6 Ways Children Trump Adults At Life

6 Ways Children Trump Adults At Life

Editor’s Note: This article is written by the brilliant, amazing, and true Marina Tsipenyuk.

It seems that we are always searching for what is sensible, logical, and politically correct. The older we become, the more such formalities encompass our thoughts and, surely, become us—our identities and traits are unshakable, arguably as they were, have been, and always will be.

Perhaps that is why children are often advised by their elder counterparts to discontinue their illogical, irrelevant pursuits through the utmost peeks of their imagination, in favor of what we believe is “realistic”. Children are silenced, their questions ignored, and their brilliance shunned, for truly they are living in the real world and they are yet unaware of this.

My parents had come home to me and told me about their friends’ undisciplined children. “They kept asking all of these unwarranted questions! The parents didn’t even stop them!”, and yet they did not fail to mention how smart they thought the children were, how observant, how expressive. Though they were not disciplined in the conventional sense, their unmitigated ability to speak and to ask had manifested the most profound capabilities in the realm of self expression. For when children are hushed, they limit their questions to necessities. They reject abstractions to please us, but what they are completely unaware of is that so many of us are hitting the snooze button every morning, hoping to avoid the kind of pathetic reality that we are forcing on them!

But this approach is condemnation. What is it with us and our desire to complicate the world? Why is it that fun is equivalent to unproductive and productive consists of what is un-fun?

And haven’t we all been there? Haven’t we felt so alive drawing, singing, dancing, acting, and listening to some half witted grownup telling us that we must stick to those ways of the world that they think they know so well?

So why are children so happy and grownups so miserable? Surely they do not have to pay the bills, watch what they eat, and be independent, but when was the last time YOU looked out the window and just found the deepest pleasure in seeing a squirrel, fluffy and nimble, or knelt down to pick a flower in the springtime. When we find ourselves so concerned with everything else, we forget that once these were the phenomena of our waking days. Why should we be the arbiters of their desensitization when so much what they employ can help us so greatly?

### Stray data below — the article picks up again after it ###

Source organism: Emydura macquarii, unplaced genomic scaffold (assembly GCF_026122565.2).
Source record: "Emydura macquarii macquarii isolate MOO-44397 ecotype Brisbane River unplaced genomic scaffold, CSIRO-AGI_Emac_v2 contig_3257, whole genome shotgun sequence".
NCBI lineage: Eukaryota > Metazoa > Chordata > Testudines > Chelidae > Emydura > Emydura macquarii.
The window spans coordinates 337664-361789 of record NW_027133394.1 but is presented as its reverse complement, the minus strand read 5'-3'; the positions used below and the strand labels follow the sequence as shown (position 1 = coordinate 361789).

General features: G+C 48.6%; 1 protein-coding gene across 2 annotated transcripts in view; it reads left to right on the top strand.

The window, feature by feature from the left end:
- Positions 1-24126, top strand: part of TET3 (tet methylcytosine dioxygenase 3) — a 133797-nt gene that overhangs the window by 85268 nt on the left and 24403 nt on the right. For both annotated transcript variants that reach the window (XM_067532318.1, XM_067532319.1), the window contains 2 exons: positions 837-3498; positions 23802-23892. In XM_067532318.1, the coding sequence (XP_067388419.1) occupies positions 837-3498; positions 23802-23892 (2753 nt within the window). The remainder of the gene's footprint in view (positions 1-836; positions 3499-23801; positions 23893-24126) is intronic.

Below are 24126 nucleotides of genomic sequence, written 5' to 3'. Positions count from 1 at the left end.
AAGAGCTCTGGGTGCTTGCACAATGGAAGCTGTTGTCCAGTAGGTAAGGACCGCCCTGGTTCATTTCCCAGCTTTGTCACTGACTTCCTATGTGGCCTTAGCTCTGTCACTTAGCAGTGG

“Grown-ups can never understand anything by themselves, and it is tiresome for children to have to explain things to them always and forever” ~ Antoine de Saint Exupéry (The Little Prince)

So what is it that we can learn from children? To name a few things:

1. They are happy to get up in the morning

I have a question for you. When was the last time you stayed up and watched the sun rise? Last summer I remember sitting with my two best friends, watching the sun rise, and feeling so alive. It is a brand new day and a brand new you. Who knows what the day may bring? Don’t miss out on all of the amazing opportunities before you, and take them with gratitude.

2. They do not want to go to sleep at night

Just like the morning, the night has its wonderful mysteries and romantic stories. Whether you spend some time with your family, take a bubble bath, or make love to your spouse, do not go straight to sleep all the time.

3. They play games!

Yes, they love to pretend, and somehow, it always works for them. They live a new life every day, and that life is what they choose to make of it. We can think of life as anything, there is no ultimate truth. When was the last time you played hide and seek without getting frustrated? I did today with my phone! Make little mishaps into games!

4. They know that they don’t know everything…they always ask questions

Stop being Mr. Knowitall. You don’t.

5. They take pleasure in the little things.

I think that at one point we stop thinking of getting treats as exciting ventures. Why? Probably because everything, including ice cream is so accessible. Make it a point to limit such commodities in order to really feel their value. Don’t eat your favorite unhealthy food for a week and then go get it. It will be so great!

6. They appreciate the big things that we seem to ignore.

The seasons, for instance. Could you imagine how amazing it is when a child sees snow for the first time? And the next? And children long for the glistening snow to make angels, the sparkling rain in which they play, the sunny days that they can spend outside in the park. Don’t ignore the child within, and stare in amazement the next time you encounter one of nature’s pleasures.